B'Tselem's Executive Director, Hagai El-Ad, began the first of the six main presentations. He spoke of the facts and circumstances that led to the rights group's designation of Israel as an apartheid state. "There is not a single square inch where Jewish and Palestinians are equal," said El-Ad, describing Israel's apartheid regime. "The policy of Jewish supremacy is everywhere," he continued, explaining that in the territory between the River Jordan and Mediterranean Sea, known as historic Palestine, there exists a "one state reality controlled by a single regime", which he stressed is committing the crime of apartheid.
What is the responsibility of governments when a country violates a fundamental principle of international law known as peremptory norm? Solomon Sacco of Amnesty International offered an answer. He explained that, when a country violates a peremptory norm such as through the practice of slavey, genocide, torture, and apartheid, they have an obligation to act. No derogation is permitted, and States are obligated to end their support of a government accused of violating peremptory norms. Sacco called on all States to fulfil their obligation under international law, and not to be complicit in the maintenance of a regime that commits the crime of apartheid.
Not only are our governments failing to uphold peremptory norms of international law by continuing their trade with Israel, they are undermining their own liberal democratic identity to preserve ties with the apartheid State, suggested Sarah Leah Whitson, Executive Director of DAWN. Though facts, law and public opinion are converging on Israel's practice of apartheid, Western governments are passing illiberal laws and endangering the basic principal of free speech by seeking to silence critics of Israel, Whitson explained.
"UK, US must choose to preserve Israel's interest or the interest of our own citizens," said Whitson, warning of the threat posed by the highly controversial International Holocaust Remembrance Alliance (IHRA) definition of anti-Semitism. Several political parties and governments have adopted the definition. Seven of the eleven examples in the IHRA conflate criticism of Israel with anti-Jewish racism. Critics, including its main drafter, have said that the adoption of the IHRA definition will have a chilling effect on free speech. "What is the cost of defending Israeli apartheid?" asked Whitson. What does it say about a regime, if calls for equal rights trigger an "earthquake in Israel?"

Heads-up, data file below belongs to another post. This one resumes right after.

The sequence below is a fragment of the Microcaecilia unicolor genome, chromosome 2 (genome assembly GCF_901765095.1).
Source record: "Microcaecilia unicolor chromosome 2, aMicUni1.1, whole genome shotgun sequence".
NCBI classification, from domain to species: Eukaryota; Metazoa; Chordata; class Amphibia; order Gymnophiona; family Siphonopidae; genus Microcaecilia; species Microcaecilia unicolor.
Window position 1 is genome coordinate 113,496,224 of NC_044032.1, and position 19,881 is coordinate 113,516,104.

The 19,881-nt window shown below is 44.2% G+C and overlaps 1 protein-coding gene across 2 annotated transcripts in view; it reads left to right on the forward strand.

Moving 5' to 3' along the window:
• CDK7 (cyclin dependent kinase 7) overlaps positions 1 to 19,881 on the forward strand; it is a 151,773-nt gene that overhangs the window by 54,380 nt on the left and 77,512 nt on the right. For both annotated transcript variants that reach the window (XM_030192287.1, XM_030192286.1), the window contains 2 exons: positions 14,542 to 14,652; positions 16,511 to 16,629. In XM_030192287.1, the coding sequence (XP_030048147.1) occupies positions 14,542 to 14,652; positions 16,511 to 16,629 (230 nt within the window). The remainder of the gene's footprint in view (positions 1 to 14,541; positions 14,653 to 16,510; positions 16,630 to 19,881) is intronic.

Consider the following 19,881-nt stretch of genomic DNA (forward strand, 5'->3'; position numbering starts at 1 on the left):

For the Israel and Palestine Director of Human Rights Watch, Omar Shakir, the reports are the starting point in a long process to bringing down the Israeli apartheid regime. "We are in a unique moment in the history of Israel Palestine," said Shakir. "Rights groups and global civil society have a clear-eyed assessment and share the same determination." Ending Israeli's apartheid regime begins with recognising Israel for what it is, and naming crimes honestly and diagnosing the problem correctly, explained Shakir. "A 55-year occupation is not temporary. Denial of rights is not simply an occupation. Structural repression is not a conflict," said Shakir. "A single system designed to privilege one over another, alongside apartheid, is not a democracy." Shakir listed major world leaders, members of the Israeli Knesset and hundreds of European politicians who have warned about Israel's slide to apartheid. We are way past that moment, said Shakir, adding that the "fig-leaf" of failed peace talks has done nothing over the decades, except to mask the crime of apartheid committed by Israel.
Apartheid is just one of the many crimes Israel has committed over the decades in its takeover of Palestine, argued Shawan Jabarin, Executive Director of Al-Haq. He claimed that, in addition to the crime of preserving and maintaining a racist state seeking Jewish supremacy, ethnic cleansing and settler colonialism targeting Palestinian existence are Israel's other violations of international law. He said that the UK, having issued the Balfour Declaration, has a "historical obligation" to aid Palestinians in combating the apartheid regime.
The views expressed in this article belong to the author and do not necessarily reflect the editorial policy of Middle East Monitor.